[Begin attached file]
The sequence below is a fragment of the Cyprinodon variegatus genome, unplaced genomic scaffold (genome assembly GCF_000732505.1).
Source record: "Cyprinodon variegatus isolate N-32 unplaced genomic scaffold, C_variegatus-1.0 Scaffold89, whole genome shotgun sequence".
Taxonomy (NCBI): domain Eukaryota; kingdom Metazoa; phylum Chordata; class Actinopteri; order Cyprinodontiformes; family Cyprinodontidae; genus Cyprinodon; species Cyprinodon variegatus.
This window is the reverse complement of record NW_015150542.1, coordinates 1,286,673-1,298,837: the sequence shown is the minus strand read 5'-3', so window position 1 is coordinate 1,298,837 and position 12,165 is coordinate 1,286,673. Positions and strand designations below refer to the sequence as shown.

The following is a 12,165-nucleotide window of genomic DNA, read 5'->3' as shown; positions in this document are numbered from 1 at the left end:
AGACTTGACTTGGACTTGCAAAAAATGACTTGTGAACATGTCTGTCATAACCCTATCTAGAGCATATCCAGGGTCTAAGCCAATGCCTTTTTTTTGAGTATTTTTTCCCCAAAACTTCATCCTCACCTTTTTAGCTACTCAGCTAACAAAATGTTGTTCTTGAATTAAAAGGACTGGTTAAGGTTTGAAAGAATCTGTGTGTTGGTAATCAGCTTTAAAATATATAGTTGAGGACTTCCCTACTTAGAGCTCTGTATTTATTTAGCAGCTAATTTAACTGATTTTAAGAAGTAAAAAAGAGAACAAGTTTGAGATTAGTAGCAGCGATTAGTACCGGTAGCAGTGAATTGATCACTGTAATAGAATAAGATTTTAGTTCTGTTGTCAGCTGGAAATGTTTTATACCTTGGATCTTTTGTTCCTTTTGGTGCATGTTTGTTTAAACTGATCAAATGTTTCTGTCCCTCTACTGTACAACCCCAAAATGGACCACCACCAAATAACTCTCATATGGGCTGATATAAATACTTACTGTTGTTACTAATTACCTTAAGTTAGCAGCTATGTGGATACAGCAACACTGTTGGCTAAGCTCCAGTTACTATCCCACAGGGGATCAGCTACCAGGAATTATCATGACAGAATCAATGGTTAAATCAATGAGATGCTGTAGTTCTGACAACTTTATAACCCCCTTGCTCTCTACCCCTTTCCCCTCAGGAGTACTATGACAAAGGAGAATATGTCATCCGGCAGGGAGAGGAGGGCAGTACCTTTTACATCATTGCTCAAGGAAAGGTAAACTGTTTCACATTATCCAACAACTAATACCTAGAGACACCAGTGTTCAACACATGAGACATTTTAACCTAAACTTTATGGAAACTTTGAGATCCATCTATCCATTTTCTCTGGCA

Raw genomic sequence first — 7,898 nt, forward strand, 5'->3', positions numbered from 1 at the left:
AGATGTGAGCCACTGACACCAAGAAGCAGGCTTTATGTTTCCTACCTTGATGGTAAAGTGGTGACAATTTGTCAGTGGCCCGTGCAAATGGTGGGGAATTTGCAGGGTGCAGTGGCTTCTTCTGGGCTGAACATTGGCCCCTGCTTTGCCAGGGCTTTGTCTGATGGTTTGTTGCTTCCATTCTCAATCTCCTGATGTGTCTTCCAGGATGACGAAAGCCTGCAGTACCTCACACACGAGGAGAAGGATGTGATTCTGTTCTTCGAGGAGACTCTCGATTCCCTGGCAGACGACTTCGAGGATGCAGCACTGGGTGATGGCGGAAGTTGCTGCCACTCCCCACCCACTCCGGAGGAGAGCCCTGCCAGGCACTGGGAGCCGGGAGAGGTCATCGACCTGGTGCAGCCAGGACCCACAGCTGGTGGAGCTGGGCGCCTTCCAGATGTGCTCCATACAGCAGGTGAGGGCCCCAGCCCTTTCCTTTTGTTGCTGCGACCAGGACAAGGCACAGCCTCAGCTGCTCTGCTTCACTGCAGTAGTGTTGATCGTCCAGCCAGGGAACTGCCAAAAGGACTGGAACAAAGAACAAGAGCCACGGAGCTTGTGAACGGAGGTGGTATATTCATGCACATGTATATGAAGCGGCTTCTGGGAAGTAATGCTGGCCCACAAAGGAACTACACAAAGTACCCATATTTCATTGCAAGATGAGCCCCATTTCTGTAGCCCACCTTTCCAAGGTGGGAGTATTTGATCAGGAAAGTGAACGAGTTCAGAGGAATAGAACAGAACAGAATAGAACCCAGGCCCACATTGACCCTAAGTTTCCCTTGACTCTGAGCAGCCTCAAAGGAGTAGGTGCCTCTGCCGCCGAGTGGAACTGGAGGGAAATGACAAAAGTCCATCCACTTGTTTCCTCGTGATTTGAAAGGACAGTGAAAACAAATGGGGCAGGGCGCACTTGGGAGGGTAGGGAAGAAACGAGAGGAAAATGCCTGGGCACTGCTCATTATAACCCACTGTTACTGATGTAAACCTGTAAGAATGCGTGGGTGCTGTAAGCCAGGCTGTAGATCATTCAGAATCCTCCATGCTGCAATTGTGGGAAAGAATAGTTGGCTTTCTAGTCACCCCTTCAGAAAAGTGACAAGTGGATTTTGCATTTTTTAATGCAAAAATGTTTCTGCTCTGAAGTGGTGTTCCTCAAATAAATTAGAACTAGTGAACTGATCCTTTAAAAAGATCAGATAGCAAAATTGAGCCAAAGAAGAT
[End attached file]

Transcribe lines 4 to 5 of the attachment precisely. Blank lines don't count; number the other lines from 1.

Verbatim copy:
This window is the reverse complement of record NW_015150542.1, coordinates 1,286,673-1,298,837: the sequence shown is the minus strand read 5'-3', so window position 1 is coordinate 1,298,837 and position 12,165 is coordinate 1,286,673. Positions and strand designations below refer to the sequence as shown.

The following is a 12,165-nucleotide window of genomic DNA, read 5'->3' as shown; positions in this document are numbered from 1 at the left end: